Here’s an odd but intriguing idea being floated around: Building a private new “twin” toll bridge to and from the Cape Cod, presumably next to the Sagamore Bridge.
Or at least that’s the way we read the story. Only those willing to pay could theoretically use the bridge.
It’s probably not going to happen. The DOT commissioner certainly doesn’t seem excited, calling it pure speculation (we’re surprised he didn’t slip and use the word “fantasy”).
So it may be a true Bridge to Nowhere, conceptually speaking.
Still, once upon a time, there were indeed private road and bridges that builders charged tolls to use. The idea is worth exploring, at the least theoretically. The idea would then simply slip away, sort of how we hope another costly fantasy, i.e. a future Boston Olympics, will simply disappear one day soon too.
Photo via Wikipedia Commons.
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Inventory, inventory, inventory. Or lack thereof.
That’s the ‘biggest impediment’ to to the local housing market, experts say.
And, oh, truly crappy weather is an impediment too, though this weekend isn’t going to be bad, or so say the alleged weather experts.
File under: No kidding.
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The developer of the $1.6 billion Quincy Center redevelopment project, which has stalled amid financial uncertainties, has been issued an ultimatum by the city: Build or the development agreement is terminated.
Or so says the city.
The reality, though, is that Quincy is now in a fine pickle. What does the city expect? The developer to simply hand over the rights to another developer — as if there’s a scroll of paper, rolled and tied up with a nice red ribbon, that can be handed off to someone else?
Good lord. Think of all the tangled legal and financial obligations that come with getting rid of one developer and getting another to assume the mess down in Quincy. It’ll take months, if not years, to sort out.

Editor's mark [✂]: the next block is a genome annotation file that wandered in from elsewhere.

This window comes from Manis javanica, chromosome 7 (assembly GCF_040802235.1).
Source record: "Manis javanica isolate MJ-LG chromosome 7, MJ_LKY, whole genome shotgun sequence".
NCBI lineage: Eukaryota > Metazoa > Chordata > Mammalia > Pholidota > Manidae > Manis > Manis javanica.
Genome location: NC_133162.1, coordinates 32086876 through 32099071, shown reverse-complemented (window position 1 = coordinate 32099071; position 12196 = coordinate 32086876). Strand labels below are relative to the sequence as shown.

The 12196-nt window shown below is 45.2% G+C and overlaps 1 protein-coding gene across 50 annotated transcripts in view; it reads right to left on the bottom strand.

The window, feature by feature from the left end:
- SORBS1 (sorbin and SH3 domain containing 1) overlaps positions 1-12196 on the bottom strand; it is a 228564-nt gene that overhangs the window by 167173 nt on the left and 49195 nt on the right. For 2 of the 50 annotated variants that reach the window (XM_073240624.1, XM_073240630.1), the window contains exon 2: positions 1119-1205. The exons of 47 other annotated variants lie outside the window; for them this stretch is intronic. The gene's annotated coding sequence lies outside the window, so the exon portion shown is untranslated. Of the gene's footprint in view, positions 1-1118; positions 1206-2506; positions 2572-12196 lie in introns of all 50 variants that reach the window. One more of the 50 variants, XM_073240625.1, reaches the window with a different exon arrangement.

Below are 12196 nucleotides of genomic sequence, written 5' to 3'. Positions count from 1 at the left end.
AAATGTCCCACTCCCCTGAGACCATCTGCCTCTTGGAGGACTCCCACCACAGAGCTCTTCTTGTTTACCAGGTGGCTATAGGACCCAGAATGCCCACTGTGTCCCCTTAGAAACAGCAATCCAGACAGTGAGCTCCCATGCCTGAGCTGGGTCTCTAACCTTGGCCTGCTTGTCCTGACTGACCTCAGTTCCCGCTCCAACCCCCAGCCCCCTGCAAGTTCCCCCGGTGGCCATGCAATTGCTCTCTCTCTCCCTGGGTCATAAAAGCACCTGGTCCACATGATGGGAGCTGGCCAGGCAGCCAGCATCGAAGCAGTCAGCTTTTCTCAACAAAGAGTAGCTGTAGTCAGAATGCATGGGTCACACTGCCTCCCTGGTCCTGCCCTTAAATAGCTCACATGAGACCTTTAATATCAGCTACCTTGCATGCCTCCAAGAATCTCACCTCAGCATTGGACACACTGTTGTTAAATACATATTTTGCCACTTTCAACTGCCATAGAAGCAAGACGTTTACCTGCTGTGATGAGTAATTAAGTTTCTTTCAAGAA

But the point here is really: Beware of grandiose government re-development projects to transform entire districts or neighborhoods. When they succeed, they succeed. When they fail, they fail. And they usually fail, at least at first.
The problem is that there’s almost no way for a government, and a single developer, to truly know what the public will want in the future when it comes to tying together multiple numbers of properties. It’s better to guide, not dictate, development plans, letting a certain amount of organic growth to occur and remaining flexible to market changes.
That’s exactly what has happened in the Seaport area. The real development of the area began decades ago with Fidelity’s visionary move to redevelop the World Trade Center and start building in the area. Then came the US Courthouse, followed by the new Convention Center and … you know the rest of the story.
Quincy’s downtown definitely needed work — and major infrastructure improvements — before it could truly take off and serve as a development release valve to Boston.
So maybe Quincy’s downtown plan isn’t/wasn’t too much of a pipe dream. Maybe it will turn out similar to the Big Pit fiasco at the old Filene’s site, when one developer crashed and burned and another had to be brought in to rescue the project (though we’re talking about one parcel of land at the old Filene’s site, not multiple-square blocks like Quincy’s project — see sketch above).
Maybe, maybe, maybe …
Visionary Delusional Planning
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There’s a little room here for John Henry, the new owner of the Boston Globe, to still downplay, clarify or backtrack from his comments. But Boston magazine’s quote from Henry sure sounds like he’s made up his mind about moving the newspaper out of its current location on Morrissey Boulevard to somewhere else.
The Herald makes the move sound even more definitive and imminent.
Either way, the news is not too shocking. Henry, also the owner of the Red Sox, has openly talked of possibly moving the Globe and redeveloping the current 16-acre site (hopefully into condos, please).
In a way, Henry would be crazy not to move the Globe. That property is worth tens of millions of dollars for potential redevelopment – and, assuming that money is plowed back into the Globe, it would provide some financial breathing room for the paper.
Hey, the Herald moved out of its long-time Harrison Avenue headquarters a few years ago, ironically outsourcing its printing today to the Globe. The Boston Business Journal also rents offices for its newsroom and other non-print operations in the Financial District, outsourcing its printing to other companies.